• Holt A.
      Screening immigrants for tuberculosis—why not for HBV infection?.
      ] (Table 1).
      Table 1Summary of four major problems identified by the Lancet Commission.
      The costs to the National Health Service are equally staggering, with estimates of £3.5 billion a year for alcohol health problems and £5.5 billion for the consequences of obesity [

      Statistics on obesity, physical activity and diet: England; 2014. <http://www.hscic.gov.uk>.

      ]. Those for obesity are almost certainly an underestimate as obesity is such an important risk factor in a number of common cancers including breast and colon, as shown in a recent cohort study of 5.24 million UK adults [
      • Bhaskaran K.
      • Douglas I.
      • Forbes H.
      • dos-Santos-Silva I.
      • Leon D.A.
      • Smeeth L.
      Body-mass index and risk of 22 specific cancers: a population-based cohort study of 5.24 million UK adults.
      ]. Furthermore, it is the poorest and most vulnerable in society, living in areas of highest social deprivation, who have the highest incidence of liver conditions, making it a major health inequalities issue.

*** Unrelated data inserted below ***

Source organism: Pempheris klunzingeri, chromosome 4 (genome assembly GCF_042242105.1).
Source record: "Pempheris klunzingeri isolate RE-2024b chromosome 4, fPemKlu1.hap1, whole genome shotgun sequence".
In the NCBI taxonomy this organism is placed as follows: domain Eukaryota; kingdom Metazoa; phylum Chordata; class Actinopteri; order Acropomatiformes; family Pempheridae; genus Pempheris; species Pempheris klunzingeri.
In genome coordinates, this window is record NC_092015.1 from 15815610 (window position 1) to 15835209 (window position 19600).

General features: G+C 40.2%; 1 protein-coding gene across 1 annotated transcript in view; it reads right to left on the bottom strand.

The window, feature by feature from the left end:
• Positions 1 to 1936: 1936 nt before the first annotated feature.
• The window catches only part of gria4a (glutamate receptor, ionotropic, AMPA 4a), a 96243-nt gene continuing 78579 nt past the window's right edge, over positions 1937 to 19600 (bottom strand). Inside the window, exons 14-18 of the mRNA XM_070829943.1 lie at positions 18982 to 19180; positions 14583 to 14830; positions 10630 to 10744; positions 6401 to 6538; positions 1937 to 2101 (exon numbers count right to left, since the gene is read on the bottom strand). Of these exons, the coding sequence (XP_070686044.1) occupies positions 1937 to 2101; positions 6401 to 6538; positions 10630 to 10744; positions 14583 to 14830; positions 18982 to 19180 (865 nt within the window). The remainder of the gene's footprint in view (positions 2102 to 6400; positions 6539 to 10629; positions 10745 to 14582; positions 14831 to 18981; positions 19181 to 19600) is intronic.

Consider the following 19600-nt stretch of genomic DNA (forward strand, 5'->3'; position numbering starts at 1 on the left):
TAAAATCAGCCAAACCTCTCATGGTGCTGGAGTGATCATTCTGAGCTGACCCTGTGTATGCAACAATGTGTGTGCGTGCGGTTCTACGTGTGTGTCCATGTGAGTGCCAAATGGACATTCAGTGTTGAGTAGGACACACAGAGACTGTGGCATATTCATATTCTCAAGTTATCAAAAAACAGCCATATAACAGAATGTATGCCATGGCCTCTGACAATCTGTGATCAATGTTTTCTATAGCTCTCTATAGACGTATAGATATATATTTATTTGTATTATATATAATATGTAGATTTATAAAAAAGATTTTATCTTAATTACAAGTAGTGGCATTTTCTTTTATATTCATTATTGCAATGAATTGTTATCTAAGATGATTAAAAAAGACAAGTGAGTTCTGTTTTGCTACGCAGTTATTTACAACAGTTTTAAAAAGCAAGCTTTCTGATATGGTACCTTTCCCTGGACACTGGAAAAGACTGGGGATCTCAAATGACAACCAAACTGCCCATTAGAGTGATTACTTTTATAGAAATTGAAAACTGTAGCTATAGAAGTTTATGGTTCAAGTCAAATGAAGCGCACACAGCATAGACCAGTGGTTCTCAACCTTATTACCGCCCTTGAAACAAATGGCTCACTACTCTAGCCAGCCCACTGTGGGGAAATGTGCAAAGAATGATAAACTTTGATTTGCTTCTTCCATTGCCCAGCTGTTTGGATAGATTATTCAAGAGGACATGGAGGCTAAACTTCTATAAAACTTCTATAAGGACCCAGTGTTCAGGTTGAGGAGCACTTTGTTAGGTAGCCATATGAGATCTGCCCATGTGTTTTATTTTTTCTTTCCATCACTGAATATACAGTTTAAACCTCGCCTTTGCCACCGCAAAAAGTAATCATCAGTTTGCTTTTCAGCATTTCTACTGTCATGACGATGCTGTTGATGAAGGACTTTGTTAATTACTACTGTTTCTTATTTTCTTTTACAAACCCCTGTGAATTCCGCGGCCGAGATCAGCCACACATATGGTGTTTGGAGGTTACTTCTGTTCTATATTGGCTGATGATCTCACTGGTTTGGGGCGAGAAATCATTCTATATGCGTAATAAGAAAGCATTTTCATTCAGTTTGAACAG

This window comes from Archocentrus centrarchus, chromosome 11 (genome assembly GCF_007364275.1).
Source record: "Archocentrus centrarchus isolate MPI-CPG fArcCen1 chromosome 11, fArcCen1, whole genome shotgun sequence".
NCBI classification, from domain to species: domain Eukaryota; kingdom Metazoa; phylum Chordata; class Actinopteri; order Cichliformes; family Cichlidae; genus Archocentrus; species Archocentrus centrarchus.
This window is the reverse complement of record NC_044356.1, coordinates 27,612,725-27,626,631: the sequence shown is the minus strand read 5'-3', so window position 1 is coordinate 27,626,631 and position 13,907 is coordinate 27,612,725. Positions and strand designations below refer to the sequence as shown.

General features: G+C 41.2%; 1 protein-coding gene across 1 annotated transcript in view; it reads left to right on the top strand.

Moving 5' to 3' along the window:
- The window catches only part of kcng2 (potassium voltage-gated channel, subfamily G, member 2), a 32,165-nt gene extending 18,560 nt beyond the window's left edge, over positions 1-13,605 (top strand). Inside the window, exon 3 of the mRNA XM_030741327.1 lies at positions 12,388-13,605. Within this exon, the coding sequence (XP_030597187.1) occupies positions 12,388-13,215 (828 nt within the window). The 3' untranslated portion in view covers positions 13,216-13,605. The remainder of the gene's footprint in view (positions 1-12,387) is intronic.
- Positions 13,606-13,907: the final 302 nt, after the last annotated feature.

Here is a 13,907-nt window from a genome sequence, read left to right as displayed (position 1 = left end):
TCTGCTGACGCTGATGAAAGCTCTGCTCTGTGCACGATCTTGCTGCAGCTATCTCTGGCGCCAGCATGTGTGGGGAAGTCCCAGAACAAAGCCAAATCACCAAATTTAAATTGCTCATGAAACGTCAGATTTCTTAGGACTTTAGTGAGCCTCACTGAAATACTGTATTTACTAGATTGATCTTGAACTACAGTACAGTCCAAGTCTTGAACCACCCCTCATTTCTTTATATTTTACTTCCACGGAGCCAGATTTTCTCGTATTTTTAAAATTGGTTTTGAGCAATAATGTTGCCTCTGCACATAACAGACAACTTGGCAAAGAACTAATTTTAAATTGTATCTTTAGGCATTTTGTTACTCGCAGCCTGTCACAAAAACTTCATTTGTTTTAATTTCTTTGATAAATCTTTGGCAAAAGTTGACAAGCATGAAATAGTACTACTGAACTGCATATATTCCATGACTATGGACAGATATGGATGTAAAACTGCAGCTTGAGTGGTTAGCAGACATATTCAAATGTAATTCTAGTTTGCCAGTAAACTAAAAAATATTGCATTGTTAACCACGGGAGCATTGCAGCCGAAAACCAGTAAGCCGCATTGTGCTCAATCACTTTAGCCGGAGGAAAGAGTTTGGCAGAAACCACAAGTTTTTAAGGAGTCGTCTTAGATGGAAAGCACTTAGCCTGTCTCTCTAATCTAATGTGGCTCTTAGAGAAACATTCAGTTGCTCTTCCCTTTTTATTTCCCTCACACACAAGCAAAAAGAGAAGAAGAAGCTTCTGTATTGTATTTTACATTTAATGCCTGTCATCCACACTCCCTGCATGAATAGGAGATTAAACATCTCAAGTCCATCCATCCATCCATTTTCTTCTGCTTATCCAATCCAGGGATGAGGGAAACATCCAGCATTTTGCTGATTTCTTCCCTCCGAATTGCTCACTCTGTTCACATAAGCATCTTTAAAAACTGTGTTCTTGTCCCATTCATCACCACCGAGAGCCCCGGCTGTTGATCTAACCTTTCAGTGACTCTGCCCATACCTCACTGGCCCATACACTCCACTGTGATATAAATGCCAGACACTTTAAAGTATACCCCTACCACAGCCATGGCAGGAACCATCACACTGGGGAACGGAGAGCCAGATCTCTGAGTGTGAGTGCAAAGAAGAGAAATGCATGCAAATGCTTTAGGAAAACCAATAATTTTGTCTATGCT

The seven sections of the report provide a comprehensive account of liver disease in the UK. Each of the sections has detailed recommendations from which ten were selected as those most likely to have the greatest impact on disease burden and which were strongly endorsed for urgent action.
      Section 1, in giving statistics on the extent of the problem and the current deficiencies in hospital and primary care, recommends strengthening detection of early liver disease in primary care through positioning of liver disease within the ‘Big 5’ major chronic diseases to maximise the impact of general interventions. Section 2 provides a blueprint for improving hospital care through enhanced 7-day acute liver services in DGHs and 30 regional specialist centres distributed equitably around the country. A national review of liver transplant services is recommended to provide sufficient capacity for the anticipated 50% increase in availability of donor organs by 2020. Proposals for increasing medical and nurse training in hepatology to enable the necessary increase in staffing levels in hospitals and primary care, are also detailed (Table 2).
      Table 2Summarising actions needed to address major issues of liver disease care and prevention as recommended in the report of the Lancet Commission.